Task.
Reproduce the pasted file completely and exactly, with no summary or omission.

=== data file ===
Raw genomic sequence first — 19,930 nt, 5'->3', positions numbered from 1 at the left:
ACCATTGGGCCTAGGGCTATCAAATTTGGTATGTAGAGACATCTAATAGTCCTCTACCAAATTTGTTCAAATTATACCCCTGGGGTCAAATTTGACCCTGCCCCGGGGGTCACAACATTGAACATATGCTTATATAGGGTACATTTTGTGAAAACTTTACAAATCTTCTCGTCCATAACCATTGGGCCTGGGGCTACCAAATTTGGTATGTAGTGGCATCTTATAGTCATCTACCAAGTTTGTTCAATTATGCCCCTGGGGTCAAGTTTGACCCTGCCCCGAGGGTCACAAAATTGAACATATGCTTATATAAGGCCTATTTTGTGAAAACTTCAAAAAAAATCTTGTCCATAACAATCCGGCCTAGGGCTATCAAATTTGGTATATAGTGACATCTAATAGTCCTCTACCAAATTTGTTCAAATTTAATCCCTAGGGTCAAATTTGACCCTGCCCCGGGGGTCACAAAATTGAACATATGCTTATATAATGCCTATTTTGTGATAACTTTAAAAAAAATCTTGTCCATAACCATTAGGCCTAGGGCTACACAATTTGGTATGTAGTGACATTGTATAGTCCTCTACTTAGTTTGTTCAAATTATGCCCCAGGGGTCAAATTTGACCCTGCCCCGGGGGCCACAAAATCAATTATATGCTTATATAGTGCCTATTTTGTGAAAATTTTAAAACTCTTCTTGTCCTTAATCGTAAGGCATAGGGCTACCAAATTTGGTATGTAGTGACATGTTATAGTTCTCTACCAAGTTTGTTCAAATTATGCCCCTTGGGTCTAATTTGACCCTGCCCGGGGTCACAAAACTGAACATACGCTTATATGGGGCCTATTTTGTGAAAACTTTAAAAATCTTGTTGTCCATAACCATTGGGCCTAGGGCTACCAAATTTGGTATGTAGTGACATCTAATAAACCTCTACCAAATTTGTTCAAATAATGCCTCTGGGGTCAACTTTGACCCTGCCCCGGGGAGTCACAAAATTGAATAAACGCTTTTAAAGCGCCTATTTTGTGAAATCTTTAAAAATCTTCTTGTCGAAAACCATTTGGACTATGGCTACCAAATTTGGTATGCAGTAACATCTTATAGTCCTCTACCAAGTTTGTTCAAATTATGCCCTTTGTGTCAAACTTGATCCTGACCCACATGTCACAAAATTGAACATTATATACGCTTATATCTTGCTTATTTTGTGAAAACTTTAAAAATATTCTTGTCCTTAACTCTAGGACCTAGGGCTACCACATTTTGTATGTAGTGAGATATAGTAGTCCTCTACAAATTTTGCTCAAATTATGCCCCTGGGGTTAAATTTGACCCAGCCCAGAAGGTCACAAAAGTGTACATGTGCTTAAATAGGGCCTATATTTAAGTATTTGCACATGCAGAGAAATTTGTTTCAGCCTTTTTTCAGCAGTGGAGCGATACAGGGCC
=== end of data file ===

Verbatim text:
Raw genomic sequence first — 19,930 nt, 5'->3', positions numbered from 1 at the left:
ACCATTGGGCCTAGGGCTATCAAATTTGGTATGTAGAGACATCTAATAGTCCTCTACCAAATTTGTTCAAATTATACCCCTGGGGTCAAATTTGACCCTGCCCCGGGGGTCACAACATTGAACATATGCTTATATAGGGTACATTTTGTGAAAACTTTACAAATCTTCTCGTCCATAACCATTGGGCCTGGGGCTACCAAATTTGGTATGTAGTGGCATCTTATAGTCATCTACCAAGTTTGTTCAATTATGCCCCTGGGGTCAAGTTTGACCCTGCCCCGAGGGTCACAAAATTGAACATATGCTTATATAAGGCCTATTTTGTGAAAACTTCAAAAAAAATCTTGTCCATAACAATCCGGCCTAGGGCTATCAAATTTGGTATATAGTGACATCTAATAGTCCTCTACCAAATTTGTTCAAATTTAATCCCTAGGGTCAAATTTGACCCTGCCCCGGGGGTCACAAAATTGAACATATGCTTATATAATGCCTATTTTGTGATAACTTTAAAAAAAATCTTGTCCATAACCATTAGGCCTAGGGCTACACAATTTGGTATGTAGTGACATTGTATAGTCCTCTACTTAGTTTGTTCAAATTATGCCCCAGGGGTCAAATTTGACCCTGCCCCGGGGGCCACAAAATCAATTATATGCTTATATAGTGCCTATTTTGTGAAAATTTTAAAACTCTTCTTGTCCTTAATCGTAAGGCATAGGGCTACCAAATTTGGTATGTAGTGACATGTTATAGTTCTCTACCAAGTTTGTTCAAATTATGCCCCTTGGGTCTAATTTGACCCTGCCCGGGGTCACAAAACTGAACATACGCTTATATGGGGCCTATTTTGTGAAAACTTTAAAAATCTTGTTGTCCATAACCATTGGGCCTAGGGCTACCAAATTTGGTATGTAGTGACATCTAATAAACCTCTACCAAATTTGTTCAAATAATGCCTCTGGGGTCAACTTTGACCCTGCCCCGGGGAGTCACAAAATTGAATAAACGCTTTTAAAGCGCCTATTTTGTGAAATCTTTAAAAATCTTCTTGTCGAAAACCATTTGGACTATGGCTACCAAATTTGGTATGCAGTAACATCTTATAGTCCTCTACCAAGTTTGTTCAAATTATGCCCTTTGTGTCAAACTTGATCCTGACCCACATGTCACAAAATTGAACATTATATACGCTTATATCTTGCTTATTTTGTGAAAACTTTAAAAATATTCTTGTCCTTAACTCTAGGACCTAGGGCTACCACATTTTGTATGTAGTGAGATATAGTAGTCCTCTACAAATTTTGCTCAAATTATGCCCCTGGGGTTAAATTTGACCCAGCCCAGAAGGTCACAAAAGTGTACATGTGCTTAAATAGGGCCTATATTTAAGTATTTGCACATGCAGAGAAATTTGTTTCAGCCTTTTTTCAGCAGTGGAGCGATACAGGGCC